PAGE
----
Greetings from Addis Ababa, Ethiopia! I’m on vacation! I read this book in preparation for my trip, and although we’ll only be here until tomorrow afternoon, my friend and I have been sightseeing all day with a guide and have talked about some of the things in this book (namely, Emperor Selassie). My friend and I are already regretting not making the Ethiopian part of the trip longer. Oh well. Today’s author, Maaza Mengiste, was born in Addis Ababa; she now lives in New York. This is her first novel.
Beneath the Lion’s Gaze is set in Addis Ababa at the start of the 1974 Ethiopian revolution. There are rumblings of discontent throughout the country and a war to the north with Eritrea. Life is getting harder, people in rural areas are starving, and curfews are in effect. Students are speaking out against Emperor Haile Selassie, who in turn is brutally tamping down on their protests. The Marxist Derg, at first with the support of students, is doing its best to overthrow the government and the class system.
Amidst all this strife is a doctor named Hailu who is still reeling from his wife’s recent death. His eldest son, Yonas, and his family live with Hailu; Yonas lives a very cautious life and spends much of his time praying for the violence to end. The youngest son, Dawit, lives with the family as well, though he’s rarely home. He’s a student who is eager to join in the fight against the government’s injustice, though Yonas constantly sneers that Dawit has no idea what he’s talking about. Dawit’s subversive movements aren’t just dangerous to him; any little slip-up can put the entire family at risk.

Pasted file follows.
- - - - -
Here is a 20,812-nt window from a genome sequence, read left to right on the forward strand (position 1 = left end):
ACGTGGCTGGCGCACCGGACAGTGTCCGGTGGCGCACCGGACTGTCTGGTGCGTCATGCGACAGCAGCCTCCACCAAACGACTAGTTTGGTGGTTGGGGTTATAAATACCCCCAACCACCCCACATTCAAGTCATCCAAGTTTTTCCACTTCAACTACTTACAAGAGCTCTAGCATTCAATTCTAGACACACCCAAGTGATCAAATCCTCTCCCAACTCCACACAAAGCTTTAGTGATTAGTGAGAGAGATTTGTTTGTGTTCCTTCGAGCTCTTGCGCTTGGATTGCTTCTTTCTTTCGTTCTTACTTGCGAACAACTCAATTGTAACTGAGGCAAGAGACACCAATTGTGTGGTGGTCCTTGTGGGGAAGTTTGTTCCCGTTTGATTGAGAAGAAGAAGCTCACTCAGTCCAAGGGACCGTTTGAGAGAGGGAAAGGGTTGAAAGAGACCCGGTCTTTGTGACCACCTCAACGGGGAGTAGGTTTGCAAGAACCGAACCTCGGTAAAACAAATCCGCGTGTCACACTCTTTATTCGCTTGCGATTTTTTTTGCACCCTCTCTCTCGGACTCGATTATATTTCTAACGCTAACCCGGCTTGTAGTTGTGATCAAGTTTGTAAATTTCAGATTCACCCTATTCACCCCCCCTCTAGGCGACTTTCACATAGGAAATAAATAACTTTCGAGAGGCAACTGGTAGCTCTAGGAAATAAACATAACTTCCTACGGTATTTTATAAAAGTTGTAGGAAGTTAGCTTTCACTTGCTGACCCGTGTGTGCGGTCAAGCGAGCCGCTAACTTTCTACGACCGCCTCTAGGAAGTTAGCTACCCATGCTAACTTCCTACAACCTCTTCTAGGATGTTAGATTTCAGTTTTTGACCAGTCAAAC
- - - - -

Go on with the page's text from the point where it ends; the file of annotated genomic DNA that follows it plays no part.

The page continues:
Then the violence finally comes for them. Hailu is arrested for killing a patient at the hospital where he works. The woman was brought in battered and brutalized, and Hailu indeed killed her out of mercy. Unbeknownst to Hailu, she was an important prisoner, and her death lands him in jail and at the mercy of the ruthless Colonel (a fictional character, like others in the book, who is loosely inspired by actual government officials at the time). With Hailu now gone and tortured bodies constantly being dumped in public as a warning, the family falls into a tailspin.
There is a lot going on in Beneath the Lion’s Gaze, and Mengiste juggles it all beautifully. I went into this book knowing virtually nothing about its history or its political uprisings, but Mengiste makes it very easy to absorb the information. In fact, I found it impossible to put the book down, devouring huge sections at a time. The pacing throughout is great even with the more abstract, omniscient interludes sprinkled throughout the chapters. I think I made a great choice with this book since it offers a glimpse of both the culture and recent political ideologies.
Beneath the Lion’s Gaze was published in 2010 by W. W. Norton & Company.